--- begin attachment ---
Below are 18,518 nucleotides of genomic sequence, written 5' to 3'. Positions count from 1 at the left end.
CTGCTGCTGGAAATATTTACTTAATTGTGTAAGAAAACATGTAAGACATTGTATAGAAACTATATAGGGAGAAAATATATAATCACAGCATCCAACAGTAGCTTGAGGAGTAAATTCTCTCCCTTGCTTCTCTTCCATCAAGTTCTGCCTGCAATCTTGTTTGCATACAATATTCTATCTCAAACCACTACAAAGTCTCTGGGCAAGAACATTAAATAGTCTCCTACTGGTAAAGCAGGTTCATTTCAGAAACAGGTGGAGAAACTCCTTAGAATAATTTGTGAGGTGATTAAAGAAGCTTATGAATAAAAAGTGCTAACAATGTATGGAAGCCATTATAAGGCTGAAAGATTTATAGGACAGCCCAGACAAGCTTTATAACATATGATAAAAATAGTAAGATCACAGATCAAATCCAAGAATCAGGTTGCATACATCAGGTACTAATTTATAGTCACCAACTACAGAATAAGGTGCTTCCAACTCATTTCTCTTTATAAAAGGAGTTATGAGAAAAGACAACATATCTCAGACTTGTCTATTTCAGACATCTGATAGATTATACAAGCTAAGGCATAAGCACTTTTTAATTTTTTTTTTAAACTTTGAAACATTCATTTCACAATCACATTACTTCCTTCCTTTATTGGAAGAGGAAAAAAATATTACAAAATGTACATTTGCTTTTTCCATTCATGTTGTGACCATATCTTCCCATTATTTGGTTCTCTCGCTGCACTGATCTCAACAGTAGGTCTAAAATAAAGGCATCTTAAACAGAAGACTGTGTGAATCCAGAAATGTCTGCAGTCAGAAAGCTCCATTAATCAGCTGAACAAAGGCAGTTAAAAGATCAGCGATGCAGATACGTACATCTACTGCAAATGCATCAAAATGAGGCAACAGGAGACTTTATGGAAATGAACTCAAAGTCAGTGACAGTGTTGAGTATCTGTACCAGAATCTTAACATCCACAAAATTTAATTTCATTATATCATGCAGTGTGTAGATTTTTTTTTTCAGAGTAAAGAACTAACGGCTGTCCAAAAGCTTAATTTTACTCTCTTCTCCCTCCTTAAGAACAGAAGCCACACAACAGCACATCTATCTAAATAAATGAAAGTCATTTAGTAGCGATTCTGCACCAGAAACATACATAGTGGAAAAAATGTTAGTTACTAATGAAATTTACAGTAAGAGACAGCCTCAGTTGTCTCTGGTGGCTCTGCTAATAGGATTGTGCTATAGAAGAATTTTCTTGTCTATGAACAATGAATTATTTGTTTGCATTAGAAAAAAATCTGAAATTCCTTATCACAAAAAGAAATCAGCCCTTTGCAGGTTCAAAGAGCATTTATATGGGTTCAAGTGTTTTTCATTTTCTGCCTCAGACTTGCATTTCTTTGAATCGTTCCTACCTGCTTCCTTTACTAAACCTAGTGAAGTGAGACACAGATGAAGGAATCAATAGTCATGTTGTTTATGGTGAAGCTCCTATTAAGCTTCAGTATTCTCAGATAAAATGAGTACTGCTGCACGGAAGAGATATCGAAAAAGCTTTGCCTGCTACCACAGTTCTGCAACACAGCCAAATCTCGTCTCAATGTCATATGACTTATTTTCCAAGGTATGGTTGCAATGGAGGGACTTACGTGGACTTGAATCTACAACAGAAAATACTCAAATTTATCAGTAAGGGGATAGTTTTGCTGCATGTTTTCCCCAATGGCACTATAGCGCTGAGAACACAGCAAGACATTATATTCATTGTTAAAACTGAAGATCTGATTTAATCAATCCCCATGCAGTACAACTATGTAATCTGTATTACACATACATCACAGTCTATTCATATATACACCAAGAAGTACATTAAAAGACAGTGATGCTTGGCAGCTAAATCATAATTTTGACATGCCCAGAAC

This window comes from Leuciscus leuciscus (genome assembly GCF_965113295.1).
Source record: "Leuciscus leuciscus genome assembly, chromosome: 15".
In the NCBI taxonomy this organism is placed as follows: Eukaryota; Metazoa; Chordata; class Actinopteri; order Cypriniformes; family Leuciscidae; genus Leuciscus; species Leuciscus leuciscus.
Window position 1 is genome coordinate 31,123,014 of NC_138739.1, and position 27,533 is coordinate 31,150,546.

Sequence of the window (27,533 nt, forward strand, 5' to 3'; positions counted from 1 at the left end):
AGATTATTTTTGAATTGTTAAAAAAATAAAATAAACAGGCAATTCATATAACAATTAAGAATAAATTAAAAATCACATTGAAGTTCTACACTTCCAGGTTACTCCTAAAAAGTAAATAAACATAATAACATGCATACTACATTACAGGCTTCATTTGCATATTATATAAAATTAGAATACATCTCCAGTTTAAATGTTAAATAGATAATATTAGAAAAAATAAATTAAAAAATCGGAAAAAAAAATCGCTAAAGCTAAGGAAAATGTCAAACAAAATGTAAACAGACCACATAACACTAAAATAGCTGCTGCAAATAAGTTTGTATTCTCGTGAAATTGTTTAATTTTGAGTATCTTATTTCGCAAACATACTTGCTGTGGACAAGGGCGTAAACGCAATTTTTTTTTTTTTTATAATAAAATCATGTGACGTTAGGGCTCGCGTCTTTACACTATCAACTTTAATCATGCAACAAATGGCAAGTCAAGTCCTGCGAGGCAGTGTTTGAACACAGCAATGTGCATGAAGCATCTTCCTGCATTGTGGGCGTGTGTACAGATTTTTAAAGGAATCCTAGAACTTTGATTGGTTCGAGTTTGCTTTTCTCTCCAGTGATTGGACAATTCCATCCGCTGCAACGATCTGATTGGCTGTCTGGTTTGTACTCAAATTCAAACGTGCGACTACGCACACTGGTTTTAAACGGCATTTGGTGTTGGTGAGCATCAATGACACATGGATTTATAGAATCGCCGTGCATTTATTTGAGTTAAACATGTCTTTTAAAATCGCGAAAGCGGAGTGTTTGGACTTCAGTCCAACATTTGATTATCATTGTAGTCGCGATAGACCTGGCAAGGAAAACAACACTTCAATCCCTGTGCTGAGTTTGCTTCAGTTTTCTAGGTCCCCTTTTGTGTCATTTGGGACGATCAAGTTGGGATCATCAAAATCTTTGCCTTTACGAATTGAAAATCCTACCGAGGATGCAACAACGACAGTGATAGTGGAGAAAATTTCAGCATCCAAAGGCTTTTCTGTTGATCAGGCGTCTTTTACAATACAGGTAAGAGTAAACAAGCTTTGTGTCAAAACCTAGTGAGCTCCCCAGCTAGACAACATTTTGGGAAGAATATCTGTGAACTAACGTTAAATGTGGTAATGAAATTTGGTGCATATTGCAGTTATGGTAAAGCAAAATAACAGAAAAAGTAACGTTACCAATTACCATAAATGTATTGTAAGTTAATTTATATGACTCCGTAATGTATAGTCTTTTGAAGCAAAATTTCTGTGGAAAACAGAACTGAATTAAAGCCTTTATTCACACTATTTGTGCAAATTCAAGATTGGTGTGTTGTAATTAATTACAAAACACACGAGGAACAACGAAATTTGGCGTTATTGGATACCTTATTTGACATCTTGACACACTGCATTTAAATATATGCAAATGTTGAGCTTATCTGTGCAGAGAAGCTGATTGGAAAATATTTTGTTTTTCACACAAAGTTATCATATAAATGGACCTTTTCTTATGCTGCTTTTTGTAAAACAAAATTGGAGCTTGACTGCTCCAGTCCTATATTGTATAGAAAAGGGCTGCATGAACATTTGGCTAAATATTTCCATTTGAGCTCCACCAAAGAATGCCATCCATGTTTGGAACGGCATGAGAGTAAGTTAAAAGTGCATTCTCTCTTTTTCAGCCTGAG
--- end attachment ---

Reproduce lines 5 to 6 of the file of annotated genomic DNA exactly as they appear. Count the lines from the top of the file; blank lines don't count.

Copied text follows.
In the NCBI taxonomy this organism is placed as follows: Eukaryota; Metazoa; Chordata; class Actinopteri; order Cypriniformes; family Leuciscidae; genus Leuciscus; species Leuciscus leuciscus.
Window position 1 is genome coordinate 31,123,014 of NC_138739.1, and position 27,533 is coordinate 31,150,546.